Witches claim Trump using the phrase ‘witch hunt’ is insulting to their community and that they are being persecuted

This is a rush transcript from "Watters' World," December 22, 2018. This copy may not be in its final form and may be updated.

JESSE WATTERS, HOST: Welcome to "Watters' World," I'm Jesse Watters. Major news coming out of Washington this week besides the shutdown. Mattis is out. James Mattis giving his resignation as Defense Secretary stepping down in February after President Trump announced plans to pull out all U.S. troops from Syria and withdraw roughly 7,000 U.S. troops from Afghanistan in the coming months. Also this week, the President scoring a major victory with Criminal Justice Reform with overwhelming support from both chambers proving both Democrats and Republicans can agree on something when they try.

Here to break this all down, former intelligence analyst and commentator Morgan Ortegus and former Trump campaign manager Corey Lewandowski, the author of "Trump's Enemies," and that book is very, very, very long.

All right, ladies first, we'll start with Morgan. In my opinion, you know the only reason we're in Syria is because Bush got us into Iraq then Obama got us out too early and ISIS took over so Trump and Mattis came in, bombed out of the heck out of the Caliphate basically eliminated the Caliphate and Mattis wants to stay and try to secure the peace and hold the allies hands and Trump's thinking to himself, "You know what, we got in, we got it done. Let's get out." Is that true?

MORGAN ORTEGUS, FORMER INTELLIGENCE ANALYST: I think that's a fair assessment. I think it's important to look at Syria and Afghanistan as two very different conflicts. One of the most important things that any President has to do especially when they're committing young men and women's lives is to explain why we're there and what the mission is.

This President has said even before he ran for President as long as he's been in public life that he is very wary of getting the U.S. entangled overseas. He had a very clear mission. What I think we really need as a follow-up action from this announcement is really a plan from the President, his National Security team on when we're leaving, how we're leaving, how we're going to secure - we have a lot of assets on the ground there.

You know, military equipment that could fall into the hands of the Iranians and I also want to know from the President ...

WATTERS: Right.

ORTEGUS: ... how do we now counter Iran? Because he had a countering Iran's strategy that I applauded as one of the most important things he would do.

WATTERS: I think you counter Iran not by fighting a proxy war in Syria, that's the President's opinion. I think there's other ways to contain the Iranians than fighting basically in Russia's backyard, you know, and Russia's little puppet regime. It doesn't have to be in Syria. Is that the President's thinking, Corey?

COREY LEWANDOWSKI, FORMER TRUMP CAMPAIGN MANAGER: Well, look I know this, Jesse. I know the President wants to make sure that when we fight our enemies, we're doing it on their home turf and not on ours and that's very important, but you also have to ask yourself the question, how long are we going to keep our troops overseas in Afghanistan?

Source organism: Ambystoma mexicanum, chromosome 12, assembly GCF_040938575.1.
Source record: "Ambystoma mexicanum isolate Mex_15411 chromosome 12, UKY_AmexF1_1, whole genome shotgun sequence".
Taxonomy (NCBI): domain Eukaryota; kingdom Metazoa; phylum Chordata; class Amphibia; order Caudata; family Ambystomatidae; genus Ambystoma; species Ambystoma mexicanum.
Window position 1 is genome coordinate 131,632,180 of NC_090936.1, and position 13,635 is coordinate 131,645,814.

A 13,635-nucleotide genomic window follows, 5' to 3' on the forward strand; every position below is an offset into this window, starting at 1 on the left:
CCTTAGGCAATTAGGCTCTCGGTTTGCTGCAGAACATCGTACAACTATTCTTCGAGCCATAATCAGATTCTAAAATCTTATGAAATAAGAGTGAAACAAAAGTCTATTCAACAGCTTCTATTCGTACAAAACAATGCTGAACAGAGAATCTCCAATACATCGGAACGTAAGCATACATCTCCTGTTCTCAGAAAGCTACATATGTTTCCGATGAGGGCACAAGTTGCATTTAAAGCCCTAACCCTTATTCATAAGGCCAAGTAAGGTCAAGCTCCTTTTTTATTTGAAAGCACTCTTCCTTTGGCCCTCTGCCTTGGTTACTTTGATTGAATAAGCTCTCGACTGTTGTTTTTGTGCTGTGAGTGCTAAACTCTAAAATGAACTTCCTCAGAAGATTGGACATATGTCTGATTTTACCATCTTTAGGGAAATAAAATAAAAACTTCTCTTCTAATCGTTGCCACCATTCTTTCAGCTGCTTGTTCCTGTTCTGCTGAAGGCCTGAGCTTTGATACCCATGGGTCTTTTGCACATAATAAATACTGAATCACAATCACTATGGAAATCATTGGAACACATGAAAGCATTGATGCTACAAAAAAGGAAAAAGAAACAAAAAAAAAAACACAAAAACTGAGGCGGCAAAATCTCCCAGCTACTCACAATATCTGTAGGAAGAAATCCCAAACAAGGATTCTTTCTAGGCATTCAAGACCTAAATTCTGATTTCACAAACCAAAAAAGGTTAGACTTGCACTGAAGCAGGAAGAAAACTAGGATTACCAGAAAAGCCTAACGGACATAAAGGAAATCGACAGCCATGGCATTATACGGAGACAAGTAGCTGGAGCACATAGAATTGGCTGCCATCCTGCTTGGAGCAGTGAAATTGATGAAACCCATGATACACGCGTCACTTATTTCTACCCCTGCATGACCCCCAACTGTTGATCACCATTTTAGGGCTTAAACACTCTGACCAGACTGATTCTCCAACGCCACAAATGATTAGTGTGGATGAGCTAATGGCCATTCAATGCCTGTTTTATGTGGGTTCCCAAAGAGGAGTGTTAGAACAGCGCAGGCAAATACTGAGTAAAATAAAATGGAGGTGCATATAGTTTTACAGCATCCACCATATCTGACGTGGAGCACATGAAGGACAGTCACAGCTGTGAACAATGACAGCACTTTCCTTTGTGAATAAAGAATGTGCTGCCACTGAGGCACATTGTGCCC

We've been there 6,000 days if you can imagine that - over 6,000 days in Syria. The question is, you know, we have destroyed and decimated those insurgents over there, but how long are we going to keep our military assets over there and how important is it for the United States to remain there and I understand generals' positions. They want to keep our men and women in those places for strategic reasons, but as an American citizen, I want to bring our men and women home and make sure we're only deploying them when they have the best interests of the United States in mind.

WATTERS: Well, usually when America gets involved in Foreign Wars, we win and then we leave troops there in order to sustain the peace and just kind of is a bulwark against any further aggression, but this President doesn't want to do it that way. He doesn't see that in the U.S. national interest and he thinks to himself, "Why are we fighting alongside the Kurds? Does that what America blood and treasure? Does it need to be spilled fighting alongside the Kurds?" And he's also thinking to himself, "Listen, we can go back in if we need to and bomb them again," but why sustain boots on the ground in Syria for year after year after year, does it really make sense, Morgan?

ORTEGUS: Well, I think that's an incredibly complicated question. First of all, when it gets to the Kurds, the reason why there's a lot of people that are concerned about that is because they have fought alongside. They've been - some of the most effective fighters in the Middle East against ISIS, you are right, Jesse, that we can go back in and we did have to do that in the Obama administration when we saw ISIS flare-up in Iraq.

I think the conversation that the President is having with the American people is overdue and is incredibly important where we have to --

WATTERS: Do you think he should give a televised address about the Middle East strategy?

ORTEGUS: I do, I do.

WATTERS: In Afghanistan? In Syria?

ORTEGUS: Absolutely. I mean, what a lot of people don't know is that we actually have more ongoing operations in Africa than in the Middle East right now, so I think there's a lot as it relates to foreign policy. The American people need to understand it and I think there's a lot of people - look, if you look at the latest polling on American sentiment on Afghanistan, depending on the poll, there's only 20% to 25% of Americans that really understand our mission there and support it.